According to Aquinas, there is a common notion (ratio communis) that the "light" of spiritual and corporeal things share, namely, a "principle of manifestation." St. Thomas states that "intellectual light is nothing else than a manifestation of truth" and supports this claim by quoting Ephesians v. 13, which reads: "All that is made manifest is light."9 The notion of a "principle of manifestation" bears no reference to matter and shares a common reality among all things that manifest light. If we consider the things which fall under this common signification (secundum ordinem rerum), we can understand how light applies to spiritual things more properly than it does to things that are material. As St. Thomas states, "Light is more truly in spiritual things than in corporeal things, not according to the proper meaning of light, but according to the principle of manifestation."10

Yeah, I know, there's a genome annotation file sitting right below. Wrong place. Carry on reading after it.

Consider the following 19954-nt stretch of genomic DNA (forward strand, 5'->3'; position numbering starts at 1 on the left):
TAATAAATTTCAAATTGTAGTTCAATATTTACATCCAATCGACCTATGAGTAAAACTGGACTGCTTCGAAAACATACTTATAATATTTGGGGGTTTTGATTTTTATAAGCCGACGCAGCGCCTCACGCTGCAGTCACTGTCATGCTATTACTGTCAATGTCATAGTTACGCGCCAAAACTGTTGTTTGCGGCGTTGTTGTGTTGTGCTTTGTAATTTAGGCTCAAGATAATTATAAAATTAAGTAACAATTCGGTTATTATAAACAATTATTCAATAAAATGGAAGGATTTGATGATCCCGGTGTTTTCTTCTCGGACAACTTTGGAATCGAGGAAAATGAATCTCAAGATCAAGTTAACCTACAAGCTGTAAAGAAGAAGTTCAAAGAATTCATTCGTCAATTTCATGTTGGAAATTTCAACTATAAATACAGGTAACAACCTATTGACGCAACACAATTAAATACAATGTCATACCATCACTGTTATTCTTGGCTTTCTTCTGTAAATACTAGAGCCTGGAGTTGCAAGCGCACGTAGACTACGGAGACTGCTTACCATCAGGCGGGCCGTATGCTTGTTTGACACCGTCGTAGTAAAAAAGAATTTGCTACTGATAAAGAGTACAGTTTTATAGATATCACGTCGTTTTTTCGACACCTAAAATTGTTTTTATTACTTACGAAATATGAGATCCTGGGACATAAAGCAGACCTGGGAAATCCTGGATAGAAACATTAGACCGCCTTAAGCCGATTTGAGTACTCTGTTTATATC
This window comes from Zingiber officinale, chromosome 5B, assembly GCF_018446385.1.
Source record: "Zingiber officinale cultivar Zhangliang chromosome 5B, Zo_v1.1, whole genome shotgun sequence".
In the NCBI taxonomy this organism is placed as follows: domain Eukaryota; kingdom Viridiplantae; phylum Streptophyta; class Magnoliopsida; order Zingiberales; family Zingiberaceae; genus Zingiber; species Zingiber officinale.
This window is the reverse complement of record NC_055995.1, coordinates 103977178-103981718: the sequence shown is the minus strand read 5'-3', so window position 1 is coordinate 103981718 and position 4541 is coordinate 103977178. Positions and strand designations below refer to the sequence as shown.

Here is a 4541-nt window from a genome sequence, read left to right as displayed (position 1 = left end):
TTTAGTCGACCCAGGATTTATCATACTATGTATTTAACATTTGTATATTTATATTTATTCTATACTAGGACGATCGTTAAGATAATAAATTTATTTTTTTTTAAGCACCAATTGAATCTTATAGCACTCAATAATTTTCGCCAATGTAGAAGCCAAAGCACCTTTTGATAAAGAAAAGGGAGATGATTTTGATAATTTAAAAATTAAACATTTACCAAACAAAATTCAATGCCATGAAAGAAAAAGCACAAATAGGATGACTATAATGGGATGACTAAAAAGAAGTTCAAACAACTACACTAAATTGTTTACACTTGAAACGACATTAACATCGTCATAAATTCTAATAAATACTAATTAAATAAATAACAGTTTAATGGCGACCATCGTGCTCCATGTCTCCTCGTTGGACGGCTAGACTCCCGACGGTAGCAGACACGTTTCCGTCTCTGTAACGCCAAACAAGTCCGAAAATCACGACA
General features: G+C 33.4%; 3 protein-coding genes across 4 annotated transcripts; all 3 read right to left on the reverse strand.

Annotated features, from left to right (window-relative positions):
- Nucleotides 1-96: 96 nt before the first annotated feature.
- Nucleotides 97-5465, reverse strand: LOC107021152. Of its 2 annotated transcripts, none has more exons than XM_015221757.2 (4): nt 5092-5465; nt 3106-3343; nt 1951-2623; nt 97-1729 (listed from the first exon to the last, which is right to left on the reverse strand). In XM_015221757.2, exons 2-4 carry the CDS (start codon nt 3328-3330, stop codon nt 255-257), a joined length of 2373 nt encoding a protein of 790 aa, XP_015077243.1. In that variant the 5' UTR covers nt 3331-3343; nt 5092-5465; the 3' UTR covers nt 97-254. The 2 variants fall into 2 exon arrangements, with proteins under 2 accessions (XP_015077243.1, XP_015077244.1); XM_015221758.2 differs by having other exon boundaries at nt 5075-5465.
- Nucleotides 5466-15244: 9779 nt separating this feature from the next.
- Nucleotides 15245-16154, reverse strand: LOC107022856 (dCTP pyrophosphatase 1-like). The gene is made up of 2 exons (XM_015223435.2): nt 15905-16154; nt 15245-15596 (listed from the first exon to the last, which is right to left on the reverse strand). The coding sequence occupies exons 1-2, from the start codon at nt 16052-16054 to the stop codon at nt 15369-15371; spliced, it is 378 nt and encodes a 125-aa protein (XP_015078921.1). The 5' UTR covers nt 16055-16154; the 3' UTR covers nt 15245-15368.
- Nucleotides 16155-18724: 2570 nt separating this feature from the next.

In this sense, by referring to light as a principle of manifestation, as something that all things that manifest light share, we have a true and proper analogy and are not merely using the word light as a metaphor.11 Thus, the word light as applied to God and creation does disclose something of their realities. Moreover, light is more perfectly manifested in those beings that are more perfectly adapted to manifest it. Therefore, "light" is more perfectly manifested in God than in the human mind, in photons, or in sunlight. And it is more perfectly manifested in the human mind than it is in photons and in sunlight.
By understanding how the word "light" is used as a proper analogy, we have reason to state that any kind of light, which is an occasion for relativism, skepticism, or cynicism, is operating in a way that is essentially "un-lightlike" since it contradicts its proper activity as being a principle of manifestation. Light must manifest. That is its essence. Therefore, it cannot be a cause or occasion for relativism, skepticism, or cynicism. The modern world is less comprehending of light than it is fearful of it.